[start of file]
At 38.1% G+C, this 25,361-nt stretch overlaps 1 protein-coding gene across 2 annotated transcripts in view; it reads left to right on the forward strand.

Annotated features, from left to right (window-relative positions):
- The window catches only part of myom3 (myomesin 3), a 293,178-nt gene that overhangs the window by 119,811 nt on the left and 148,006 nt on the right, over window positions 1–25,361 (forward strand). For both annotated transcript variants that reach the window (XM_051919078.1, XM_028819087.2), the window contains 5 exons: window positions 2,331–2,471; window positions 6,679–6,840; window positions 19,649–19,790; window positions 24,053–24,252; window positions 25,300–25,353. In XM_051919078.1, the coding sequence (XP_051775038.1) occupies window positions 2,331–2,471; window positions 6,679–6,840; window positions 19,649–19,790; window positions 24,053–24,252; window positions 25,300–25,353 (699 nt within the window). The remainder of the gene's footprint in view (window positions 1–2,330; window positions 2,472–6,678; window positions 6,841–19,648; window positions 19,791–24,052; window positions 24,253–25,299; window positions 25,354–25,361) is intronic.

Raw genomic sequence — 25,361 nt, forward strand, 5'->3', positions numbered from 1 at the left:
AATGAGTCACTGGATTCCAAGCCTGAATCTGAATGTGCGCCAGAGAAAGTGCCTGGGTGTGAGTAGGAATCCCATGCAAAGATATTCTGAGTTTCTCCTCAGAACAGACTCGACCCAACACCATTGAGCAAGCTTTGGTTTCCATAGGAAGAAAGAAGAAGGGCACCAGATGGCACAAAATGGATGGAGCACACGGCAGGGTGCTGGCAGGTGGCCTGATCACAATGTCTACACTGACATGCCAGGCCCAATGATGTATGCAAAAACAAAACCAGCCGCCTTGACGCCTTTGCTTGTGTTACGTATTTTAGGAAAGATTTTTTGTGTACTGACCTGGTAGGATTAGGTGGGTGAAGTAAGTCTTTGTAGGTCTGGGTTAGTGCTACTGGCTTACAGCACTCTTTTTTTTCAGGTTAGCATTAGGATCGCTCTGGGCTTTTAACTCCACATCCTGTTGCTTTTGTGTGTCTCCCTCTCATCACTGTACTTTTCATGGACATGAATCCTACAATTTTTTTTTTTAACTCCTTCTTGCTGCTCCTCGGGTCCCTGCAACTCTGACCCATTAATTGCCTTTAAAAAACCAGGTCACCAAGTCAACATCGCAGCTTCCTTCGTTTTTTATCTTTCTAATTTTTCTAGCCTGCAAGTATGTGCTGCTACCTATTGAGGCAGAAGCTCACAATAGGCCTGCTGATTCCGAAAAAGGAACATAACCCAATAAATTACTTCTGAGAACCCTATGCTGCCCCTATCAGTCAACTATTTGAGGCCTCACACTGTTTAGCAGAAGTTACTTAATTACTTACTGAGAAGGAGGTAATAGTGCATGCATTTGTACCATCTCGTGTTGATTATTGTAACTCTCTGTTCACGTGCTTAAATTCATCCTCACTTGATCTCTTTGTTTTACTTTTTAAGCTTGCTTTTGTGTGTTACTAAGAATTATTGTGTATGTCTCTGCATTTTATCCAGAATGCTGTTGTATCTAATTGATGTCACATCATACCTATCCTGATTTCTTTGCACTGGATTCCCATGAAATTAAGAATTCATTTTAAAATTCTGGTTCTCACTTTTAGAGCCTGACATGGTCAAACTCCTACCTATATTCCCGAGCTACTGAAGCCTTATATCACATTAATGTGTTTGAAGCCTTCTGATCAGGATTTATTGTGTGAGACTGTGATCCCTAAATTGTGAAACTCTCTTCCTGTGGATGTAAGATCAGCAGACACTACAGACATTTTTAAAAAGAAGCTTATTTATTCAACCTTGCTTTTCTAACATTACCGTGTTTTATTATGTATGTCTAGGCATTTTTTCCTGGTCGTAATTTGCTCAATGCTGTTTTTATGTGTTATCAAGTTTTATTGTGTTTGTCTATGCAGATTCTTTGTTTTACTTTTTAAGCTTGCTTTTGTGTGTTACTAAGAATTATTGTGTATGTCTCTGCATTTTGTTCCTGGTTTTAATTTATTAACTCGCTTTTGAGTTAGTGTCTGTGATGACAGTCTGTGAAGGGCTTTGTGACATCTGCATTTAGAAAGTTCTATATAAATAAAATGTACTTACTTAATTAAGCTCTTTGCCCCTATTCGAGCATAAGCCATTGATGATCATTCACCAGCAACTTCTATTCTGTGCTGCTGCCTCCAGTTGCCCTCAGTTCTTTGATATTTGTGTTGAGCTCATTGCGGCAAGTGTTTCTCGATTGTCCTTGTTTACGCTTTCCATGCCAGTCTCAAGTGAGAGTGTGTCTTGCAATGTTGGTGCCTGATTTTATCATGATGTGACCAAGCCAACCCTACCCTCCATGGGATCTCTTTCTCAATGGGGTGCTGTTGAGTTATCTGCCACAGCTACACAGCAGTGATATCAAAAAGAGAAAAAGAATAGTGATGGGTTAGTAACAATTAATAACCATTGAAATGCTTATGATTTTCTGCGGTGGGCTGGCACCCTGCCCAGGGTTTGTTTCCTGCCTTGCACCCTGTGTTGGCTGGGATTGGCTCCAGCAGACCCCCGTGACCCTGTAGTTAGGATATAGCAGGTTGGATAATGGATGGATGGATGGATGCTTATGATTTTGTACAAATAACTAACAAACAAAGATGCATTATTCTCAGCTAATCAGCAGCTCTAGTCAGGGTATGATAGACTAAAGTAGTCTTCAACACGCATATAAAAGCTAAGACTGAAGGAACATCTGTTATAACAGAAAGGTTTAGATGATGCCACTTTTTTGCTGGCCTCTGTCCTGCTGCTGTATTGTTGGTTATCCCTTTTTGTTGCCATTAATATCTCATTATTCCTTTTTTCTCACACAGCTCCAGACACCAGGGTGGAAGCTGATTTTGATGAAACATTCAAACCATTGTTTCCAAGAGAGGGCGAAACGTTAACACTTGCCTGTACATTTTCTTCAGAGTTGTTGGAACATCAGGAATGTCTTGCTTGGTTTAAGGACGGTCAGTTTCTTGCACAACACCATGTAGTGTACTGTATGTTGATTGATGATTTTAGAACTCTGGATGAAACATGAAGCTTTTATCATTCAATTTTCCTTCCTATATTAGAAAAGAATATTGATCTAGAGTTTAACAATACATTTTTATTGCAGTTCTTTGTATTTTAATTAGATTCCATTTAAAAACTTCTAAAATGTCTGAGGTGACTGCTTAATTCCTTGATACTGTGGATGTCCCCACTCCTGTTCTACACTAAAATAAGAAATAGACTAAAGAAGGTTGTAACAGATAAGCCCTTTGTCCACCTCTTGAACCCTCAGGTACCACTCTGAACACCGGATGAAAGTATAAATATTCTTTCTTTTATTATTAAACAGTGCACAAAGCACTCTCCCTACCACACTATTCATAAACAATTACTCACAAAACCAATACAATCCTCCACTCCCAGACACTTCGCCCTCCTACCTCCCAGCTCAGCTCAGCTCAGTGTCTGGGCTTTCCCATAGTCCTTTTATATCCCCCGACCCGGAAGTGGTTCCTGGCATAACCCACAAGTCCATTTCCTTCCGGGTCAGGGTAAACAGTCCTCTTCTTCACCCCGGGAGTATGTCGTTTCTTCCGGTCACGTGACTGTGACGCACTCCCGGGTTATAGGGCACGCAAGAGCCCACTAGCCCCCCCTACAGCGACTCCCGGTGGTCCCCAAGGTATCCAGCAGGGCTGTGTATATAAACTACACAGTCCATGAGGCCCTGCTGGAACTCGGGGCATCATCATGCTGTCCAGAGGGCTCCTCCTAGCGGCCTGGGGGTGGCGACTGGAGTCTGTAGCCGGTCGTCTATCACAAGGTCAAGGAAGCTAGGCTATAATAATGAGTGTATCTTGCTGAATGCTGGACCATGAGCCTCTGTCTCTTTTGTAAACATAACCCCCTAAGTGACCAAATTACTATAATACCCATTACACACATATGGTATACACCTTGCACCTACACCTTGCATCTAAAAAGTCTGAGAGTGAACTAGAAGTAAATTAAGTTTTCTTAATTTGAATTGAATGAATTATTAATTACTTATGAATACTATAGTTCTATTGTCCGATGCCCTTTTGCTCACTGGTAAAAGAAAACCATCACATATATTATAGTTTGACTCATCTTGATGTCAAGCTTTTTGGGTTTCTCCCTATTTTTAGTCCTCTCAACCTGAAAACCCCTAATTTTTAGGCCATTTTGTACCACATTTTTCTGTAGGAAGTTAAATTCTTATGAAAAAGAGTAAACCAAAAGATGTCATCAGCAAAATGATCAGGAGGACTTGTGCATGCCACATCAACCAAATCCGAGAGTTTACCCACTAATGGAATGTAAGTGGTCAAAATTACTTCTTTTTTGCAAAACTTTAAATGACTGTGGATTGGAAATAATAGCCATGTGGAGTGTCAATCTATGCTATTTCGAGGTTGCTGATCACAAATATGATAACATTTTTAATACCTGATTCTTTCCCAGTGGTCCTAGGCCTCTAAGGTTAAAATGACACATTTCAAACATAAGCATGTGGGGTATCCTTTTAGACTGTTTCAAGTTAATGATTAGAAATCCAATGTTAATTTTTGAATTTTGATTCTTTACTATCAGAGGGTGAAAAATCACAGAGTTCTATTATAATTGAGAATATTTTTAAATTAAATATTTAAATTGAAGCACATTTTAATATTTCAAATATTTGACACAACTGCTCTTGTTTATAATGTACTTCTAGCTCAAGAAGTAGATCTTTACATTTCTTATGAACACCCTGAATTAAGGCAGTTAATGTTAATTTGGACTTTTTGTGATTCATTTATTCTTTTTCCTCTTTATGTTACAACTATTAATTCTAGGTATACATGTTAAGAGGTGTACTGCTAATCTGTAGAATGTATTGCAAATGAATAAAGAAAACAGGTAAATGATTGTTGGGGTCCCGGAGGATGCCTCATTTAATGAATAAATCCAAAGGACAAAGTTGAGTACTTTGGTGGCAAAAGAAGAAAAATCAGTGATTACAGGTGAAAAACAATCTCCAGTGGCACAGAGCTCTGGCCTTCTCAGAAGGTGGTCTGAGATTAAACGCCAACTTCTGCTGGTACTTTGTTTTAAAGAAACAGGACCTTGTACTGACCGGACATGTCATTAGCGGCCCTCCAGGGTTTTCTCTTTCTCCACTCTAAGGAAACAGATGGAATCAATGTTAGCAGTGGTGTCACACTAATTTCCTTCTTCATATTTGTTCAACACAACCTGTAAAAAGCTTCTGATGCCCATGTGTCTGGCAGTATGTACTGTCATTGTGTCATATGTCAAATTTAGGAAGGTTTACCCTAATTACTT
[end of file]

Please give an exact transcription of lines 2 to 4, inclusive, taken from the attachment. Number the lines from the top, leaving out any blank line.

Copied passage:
Annotated features, from left to right (window-relative positions):
- The window catches only part of myom3 (myomesin 3), a 293,178-nt gene that overhangs the window by 119,811 nt on the left and 148,006 nt on the right, over window positions 1–25,361 (forward strand). For both annotated transcript variants that reach the window (XM_051919078.1, XM_028819087.2), the window contains 5 exons: window positions 2,331–2,471; window positions 6,679–6,840; window positions 19,649–19,790; window positions 24,053–24,252; window positions 25,300–25,353. In XM_051919078.1, the coding sequence (XP_051775038.1) occupies window positions 2,331–2,471; window positions 6,679–6,840; window positions 19,649–19,790; window positions 24,053–24,252; window positions 25,300–25,353 (699 nt within the window). The remainder of the gene's footprint in view (window positions 1–2,330; window positions 2,472–6,678; window positions 6,841–19,648; window positions 19,791–24,052; window positions 24,253–25,299; window positions 25,354–25,361) is intronic.

Raw genomic sequence — 25,361 nt, forward strand, 5'->3', positions numbered from 1 at the left: